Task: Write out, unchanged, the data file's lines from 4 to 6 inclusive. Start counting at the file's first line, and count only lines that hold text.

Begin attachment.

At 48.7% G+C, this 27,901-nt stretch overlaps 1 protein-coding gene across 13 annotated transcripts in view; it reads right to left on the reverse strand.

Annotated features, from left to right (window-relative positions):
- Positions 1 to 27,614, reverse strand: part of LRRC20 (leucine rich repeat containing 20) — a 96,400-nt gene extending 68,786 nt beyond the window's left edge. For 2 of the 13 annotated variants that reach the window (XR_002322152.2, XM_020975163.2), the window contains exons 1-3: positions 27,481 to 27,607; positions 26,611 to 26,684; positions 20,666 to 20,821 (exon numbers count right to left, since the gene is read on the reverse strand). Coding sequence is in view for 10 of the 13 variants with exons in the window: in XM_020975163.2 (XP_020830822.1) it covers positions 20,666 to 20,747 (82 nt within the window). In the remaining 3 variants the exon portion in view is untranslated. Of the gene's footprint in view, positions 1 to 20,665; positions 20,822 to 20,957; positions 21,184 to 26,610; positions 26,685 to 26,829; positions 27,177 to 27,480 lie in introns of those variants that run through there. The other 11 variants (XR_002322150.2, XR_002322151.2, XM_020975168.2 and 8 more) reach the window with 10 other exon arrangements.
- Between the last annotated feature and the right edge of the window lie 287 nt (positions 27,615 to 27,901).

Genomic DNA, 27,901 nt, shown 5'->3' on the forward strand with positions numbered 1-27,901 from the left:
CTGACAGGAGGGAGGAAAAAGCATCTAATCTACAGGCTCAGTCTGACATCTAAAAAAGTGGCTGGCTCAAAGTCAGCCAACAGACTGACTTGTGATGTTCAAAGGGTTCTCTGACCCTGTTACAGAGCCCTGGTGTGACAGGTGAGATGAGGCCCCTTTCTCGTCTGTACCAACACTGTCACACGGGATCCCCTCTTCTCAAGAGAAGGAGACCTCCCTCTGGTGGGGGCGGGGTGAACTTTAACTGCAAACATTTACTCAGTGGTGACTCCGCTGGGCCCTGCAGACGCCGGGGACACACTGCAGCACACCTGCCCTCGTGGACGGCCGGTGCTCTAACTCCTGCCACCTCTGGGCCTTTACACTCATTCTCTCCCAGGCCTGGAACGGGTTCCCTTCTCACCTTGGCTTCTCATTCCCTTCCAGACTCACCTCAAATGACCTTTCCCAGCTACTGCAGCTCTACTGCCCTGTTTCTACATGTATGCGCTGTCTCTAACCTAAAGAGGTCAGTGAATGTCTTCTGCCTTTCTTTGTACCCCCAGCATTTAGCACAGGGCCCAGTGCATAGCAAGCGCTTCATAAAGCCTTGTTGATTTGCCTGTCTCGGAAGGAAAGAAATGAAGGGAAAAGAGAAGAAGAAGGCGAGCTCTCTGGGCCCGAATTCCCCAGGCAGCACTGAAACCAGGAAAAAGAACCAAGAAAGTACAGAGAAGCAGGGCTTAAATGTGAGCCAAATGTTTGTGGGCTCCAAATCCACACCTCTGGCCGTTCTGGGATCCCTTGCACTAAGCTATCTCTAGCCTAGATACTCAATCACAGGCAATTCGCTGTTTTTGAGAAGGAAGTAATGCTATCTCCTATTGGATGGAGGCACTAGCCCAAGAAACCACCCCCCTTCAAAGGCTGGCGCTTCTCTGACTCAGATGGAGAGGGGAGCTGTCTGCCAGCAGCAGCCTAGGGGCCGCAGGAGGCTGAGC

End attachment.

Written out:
- Between the last annotated feature and the right edge of the window lie 287 nt (positions 27,615 to 27,901).

Genomic DNA, 27,901 nt, shown 5'->3' on the forward strand with positions numbered 1-27,901 from the left:
CTGACAGGAGGGAGGAAAAAGCATCTAATCTACAGGCTCAGTCTGACATCTAAAAAAGTGGCTGGCTCAAAGTCAGCCAACAGACTGACTTGTGATGTTCAAAGGGTTCTCTGACCCTGTTACAGAGCCCTGGTGTGACAGGTGAGATGAGGCCCCTTTCTCGTCTGTACCAACACTGTCACACGGGATCCCCTCTTCTCAAGAGAAGGAGACCTCCCTCTGGTGGGGGCGGGGTGAACTTTAACTGCAAACATTTACTCAGTGGTGACTCCGCTGGGCCCTGCAGACGCCGGGGACACACTGCAGCACACCTGCCCTCGTGGACGGCCGGTGCTCTAACTCCTGCCACCTCTGGGCCTTTACACTCATTCTCTCCCAGGCCTGGAACGGGTTCCCTTCTCACCTTGGCTTCTCATTCCCTTCCAGACTCACCTCAAATGACCTTTCCCAGCTACTGCAGCTCTACTGCCCTGTTTCTACATGTATGCGCTGTCTCTAACCTAAAGAGGTCAGTGAATGTCTTCTGCCTTTCTTTGTACCCCCAGCATTTAGCACAGGGCCCAGTGCATAGCAAGCGCTTCATAAAGCCTTGTTGATTTGCCTGTCTCGGAAGGAAAGAAATGAAGGGAAAAGAGAAGAAGAAGGCGAGCTCTCTGGGCCCGAATTCCCCAGGCAGCACTGAAACCAGGAAAAAGAACCAAGAAAGTACAGAGAAGCAGGGCTTAAATGTGAGCCAAATGTTTGTGGGCTCCAAATCCACACCTCTGGCCGTTCTGGGATCCCTTGCACTAAGCTATCTCTAGCCTAGATACTCAATCACAGGCAATTCGCTGTTTTTGAGAAGGAAGTAATGCTATCTCCTATTGGATGGAGGCACTAGCCCAAGAAACCACCCCCCTTCAAAGGCTGGCGCTTCTCTGACTCAGATGGAGAGGGGAGCTGTCTGCCAGCAGCAGCCTAGGGGCCGCAGGAGGCTGAGC